Across thousands of conversations with business owners, I’ve heard one thing consistently when asked if they know who their customer is. Nearly every time, I get the same wrong answer. “Everyone is our customer.” It is perhaps the most consistent answer across any subject matter among business owners. I understand where it comes from, as well. They’re simply maximizing the potential, right?
What makes this even more damaging is that the question of “Who’s your customer” sets a mindframe of how customers are treated. When they throw a wide net, then they treat all of the fish, shrimp and boots the same. There’s something inherently wrong with this mindset, since customers love to feel special.
The best way to handle this is to discover specifically who the customer is, and then treat them like the niche group they are with their own customized message style. That means narrowing down the audience, not expanding it. There are a few ways in which I pursue this with owners, and the process is both fun and liberating. Fun, because the first thing I ask them is which of their customers they actually like serving. Forget about the rest. We start there, and build from the “desired customers” list.
Small business is in a unique position where the brand and owner have a very high level of similarities. Honestly, until the brand is specified, the brand and owner tend to be identical. This is not the best way to do it, but it’s a natural course. And there’s nothing wrong with that. After the first batch of successful widgets have been sold, though, the brand needs to be identified, and part of that is to identify the customer. The specifics: who, where, when, and most specifically, WHY. Because let’s face it, if someone doesn’t understand why their customer buys, then they really don’t know anything about them.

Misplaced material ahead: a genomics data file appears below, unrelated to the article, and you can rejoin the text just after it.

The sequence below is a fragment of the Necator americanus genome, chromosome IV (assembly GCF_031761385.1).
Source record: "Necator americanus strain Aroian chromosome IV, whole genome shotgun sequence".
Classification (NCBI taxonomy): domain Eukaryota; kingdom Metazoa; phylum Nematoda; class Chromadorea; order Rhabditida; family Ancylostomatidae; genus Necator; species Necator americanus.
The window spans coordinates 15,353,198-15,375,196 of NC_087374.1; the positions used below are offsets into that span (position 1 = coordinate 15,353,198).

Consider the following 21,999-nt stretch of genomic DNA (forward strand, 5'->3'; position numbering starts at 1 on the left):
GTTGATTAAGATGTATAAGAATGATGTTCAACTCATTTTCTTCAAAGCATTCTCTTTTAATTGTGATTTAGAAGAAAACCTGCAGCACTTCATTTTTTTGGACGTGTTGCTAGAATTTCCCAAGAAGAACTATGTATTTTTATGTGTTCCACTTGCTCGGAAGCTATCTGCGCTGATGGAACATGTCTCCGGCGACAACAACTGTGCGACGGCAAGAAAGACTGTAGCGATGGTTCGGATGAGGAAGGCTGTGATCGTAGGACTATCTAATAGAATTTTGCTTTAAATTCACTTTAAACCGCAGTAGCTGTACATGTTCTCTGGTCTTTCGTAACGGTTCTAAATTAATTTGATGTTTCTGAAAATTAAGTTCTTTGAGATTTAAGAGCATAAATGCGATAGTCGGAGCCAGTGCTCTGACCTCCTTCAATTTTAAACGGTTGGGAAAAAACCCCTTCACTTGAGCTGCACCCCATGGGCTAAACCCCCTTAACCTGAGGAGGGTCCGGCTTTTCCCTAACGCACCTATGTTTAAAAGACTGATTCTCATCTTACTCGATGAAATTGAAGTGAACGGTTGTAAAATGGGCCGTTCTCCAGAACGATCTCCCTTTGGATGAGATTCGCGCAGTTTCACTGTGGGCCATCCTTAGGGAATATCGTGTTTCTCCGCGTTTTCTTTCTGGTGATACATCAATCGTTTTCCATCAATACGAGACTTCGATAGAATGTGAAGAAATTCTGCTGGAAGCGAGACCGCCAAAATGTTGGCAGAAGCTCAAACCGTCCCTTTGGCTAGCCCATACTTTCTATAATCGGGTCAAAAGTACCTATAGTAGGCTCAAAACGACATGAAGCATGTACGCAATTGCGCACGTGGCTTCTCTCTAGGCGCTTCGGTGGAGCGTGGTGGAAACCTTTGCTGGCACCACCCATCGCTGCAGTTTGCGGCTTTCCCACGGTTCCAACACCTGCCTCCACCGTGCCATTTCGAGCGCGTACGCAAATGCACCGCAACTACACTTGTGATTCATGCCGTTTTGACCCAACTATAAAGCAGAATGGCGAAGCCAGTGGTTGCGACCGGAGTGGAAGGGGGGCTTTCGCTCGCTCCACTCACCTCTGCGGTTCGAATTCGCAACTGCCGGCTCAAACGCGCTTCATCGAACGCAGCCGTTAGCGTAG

As the customer type comes into practice, or to be more specific, once you’ve got the image of your favorite customer in your head, it’s time to dig into their psyche. This is the only way you can build an empathy statement they will relate to and respond to. In my personal world, I call it the bottle-o-wine research night. Get comfortable, and become a fly on the wall of the conversations your customer type is already having. There are many ways to pursue this. Personally, I enjoy this step because I feel like I’m getting the cheat code to listen in on the conversation. They are talking. I’m listening.